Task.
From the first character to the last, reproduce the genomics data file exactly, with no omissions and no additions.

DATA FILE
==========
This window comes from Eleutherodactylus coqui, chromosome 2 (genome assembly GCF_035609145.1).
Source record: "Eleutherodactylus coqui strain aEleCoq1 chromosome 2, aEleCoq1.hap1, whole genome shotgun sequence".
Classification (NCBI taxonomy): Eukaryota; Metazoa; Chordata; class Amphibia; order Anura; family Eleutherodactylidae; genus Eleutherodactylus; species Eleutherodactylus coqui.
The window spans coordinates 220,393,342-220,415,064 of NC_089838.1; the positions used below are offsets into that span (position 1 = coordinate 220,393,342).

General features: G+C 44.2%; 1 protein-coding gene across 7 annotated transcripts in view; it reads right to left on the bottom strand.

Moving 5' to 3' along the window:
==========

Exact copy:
This window comes from Eleutherodactylus coqui, chromosome 2 (genome assembly GCF_035609145.1).
Source record: "Eleutherodactylus coqui strain aEleCoq1 chromosome 2, aEleCoq1.hap1, whole genome shotgun sequence".
Classification (NCBI taxonomy): Eukaryota; Metazoa; Chordata; class Amphibia; order Anura; family Eleutherodactylidae; genus Eleutherodactylus; species Eleutherodactylus coqui.
The window spans coordinates 220,393,342-220,415,064 of NC_089838.1; the positions used below are offsets into that span (position 1 = coordinate 220,393,342).

General features: G+C 44.2%; 1 protein-coding gene across 7 annotated transcripts in view; it reads right to left on the bottom strand.

Moving 5' to 3' along the window: